President Trump was already casting the election as rigged, and stories from right-wing media outlets with false and misleading claims about discarded ballots, miscounted votes and skewed tallies were among the most popular news stories on the platform.
In response, the employees proposed an emergency change to the site’s news feed algorithm, which helps determine what more than two billion people see every day. It involved emphasising the importance of what Facebook calls “news ecosystem quality” scores, or NEQ, a secret internal ranking it assigns to news publishers based on signals about the quality of their journalism. Typically, NEQ scores play a minor role in determining what appears on users’ feeds. But several days after the election, Zuckerberg agreed to increase the weight that Facebook’s algorithm gave to NEQ scores to make sure authoritative news appeared more prominently, said three people with knowledge of the decision, who were not authorised to discuss internal deliberations.
The change was part of the “break glass” plans Facebook had spent months developing for the aftermath of a contested election. It resulted in a spike in visibility for big, mainstream publishers like CNN, The New York Times and NPR, while posts from highly engaged hyperpartisan pages, such as Breitbart and Occupy Democrats, became less visible, the employees said.
It was a vision of what a calmer, less divisive Facebook might look like. Some employees argued the change should become permanent, even if it was unclear how that might affect the amount of time people spent on Facebook. In an employee meeting the week after the election, workers asked whether the “nicer news feed” could stay, said two people who attended. Guy Rosen, a Facebook executive who oversees the integrity division that is in charge of cleaning up the platform, said on a call with reporters last week that the changes were always meant to be temporary. “There has never been a plan to make these permanent,” he said. John Hegeman, who oversees the news feed, said in an interview that while Facebook might roll back these experiments, it would study and learn from them. The news feed debate illustrates a central tension that some inside Facebook are feeling acutely these days: that the company’s aspirations of improving the world are often at odds with its desire for dominance.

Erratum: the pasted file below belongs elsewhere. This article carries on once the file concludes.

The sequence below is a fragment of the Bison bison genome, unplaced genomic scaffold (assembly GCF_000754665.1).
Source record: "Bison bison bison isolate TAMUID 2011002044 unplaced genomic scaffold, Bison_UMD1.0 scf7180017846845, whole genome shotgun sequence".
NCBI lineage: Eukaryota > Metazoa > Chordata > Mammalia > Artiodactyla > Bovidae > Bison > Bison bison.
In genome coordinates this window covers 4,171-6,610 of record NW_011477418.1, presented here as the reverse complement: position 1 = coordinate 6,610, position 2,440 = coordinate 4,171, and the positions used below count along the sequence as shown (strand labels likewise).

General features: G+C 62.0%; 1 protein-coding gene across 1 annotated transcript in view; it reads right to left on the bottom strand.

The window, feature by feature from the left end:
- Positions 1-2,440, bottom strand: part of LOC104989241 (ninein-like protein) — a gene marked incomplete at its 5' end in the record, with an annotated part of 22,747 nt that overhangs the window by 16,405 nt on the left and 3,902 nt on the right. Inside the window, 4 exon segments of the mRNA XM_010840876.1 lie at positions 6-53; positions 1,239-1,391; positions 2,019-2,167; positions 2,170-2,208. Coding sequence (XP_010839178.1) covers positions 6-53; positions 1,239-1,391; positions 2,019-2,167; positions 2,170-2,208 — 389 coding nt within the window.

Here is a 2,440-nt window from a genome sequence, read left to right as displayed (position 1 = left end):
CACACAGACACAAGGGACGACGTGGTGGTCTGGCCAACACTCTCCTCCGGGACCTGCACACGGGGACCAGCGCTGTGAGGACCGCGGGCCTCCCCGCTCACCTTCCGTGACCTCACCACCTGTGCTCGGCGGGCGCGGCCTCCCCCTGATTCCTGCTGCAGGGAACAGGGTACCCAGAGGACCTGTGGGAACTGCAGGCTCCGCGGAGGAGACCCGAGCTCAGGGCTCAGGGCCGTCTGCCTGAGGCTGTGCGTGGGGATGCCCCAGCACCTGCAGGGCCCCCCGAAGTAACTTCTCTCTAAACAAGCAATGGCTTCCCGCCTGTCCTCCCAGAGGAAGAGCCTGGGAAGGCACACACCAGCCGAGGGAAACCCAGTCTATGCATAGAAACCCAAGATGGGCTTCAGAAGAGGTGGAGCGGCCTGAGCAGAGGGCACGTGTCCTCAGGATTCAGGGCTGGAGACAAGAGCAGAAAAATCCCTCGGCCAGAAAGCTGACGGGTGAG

In the past several months, as Facebook has come under more scrutiny for its role in amplifying false and divisive information, its employees have clashed over the company’s future. On one side are idealists, including many rank-and-file workers and some executives, who want to do more to limit misinformation and polarizing content. On the other side are pragmatists who fear those measures could hurt Facebook’s growth, or provoke a political backlash that leads to painful regulation.
“There are tensions in every product decision we make and we’ve developed a company-wide framework called ‘Better Decisions’ to ensure we make our decisions accurately, and that our goals are directly connected to delivering the best possible experiences for people,” said Joe Osborne, a Facebook spokesman. These battles have taken a toll on morale. In an employee survey this month, Facebook workers reported feeling less pride in the company compared to previous years. About half felt that Facebook was having a positive impact on the world, down from roughly three-quarters earlier this year, according to a copy of the survey, known as Pulse, which was reviewed by The New York Times. Employees’ “intent to stay” also dropped, as did confidence in leadership. BuzzFeed News previously reported on the survey results. Even as Election Day and its aftermath have passed with few incidents, some disillusioned employees have quit, saying they could no longer stomach working for a company whose products they considered harmful. Others have stayed, reasoning they can make more of a difference on the inside. Still others have made the moral calculation that even with its flaws, Facebook is, on balance, doing more good than harm.
The writers are journalists with NYT©2020
The New York Times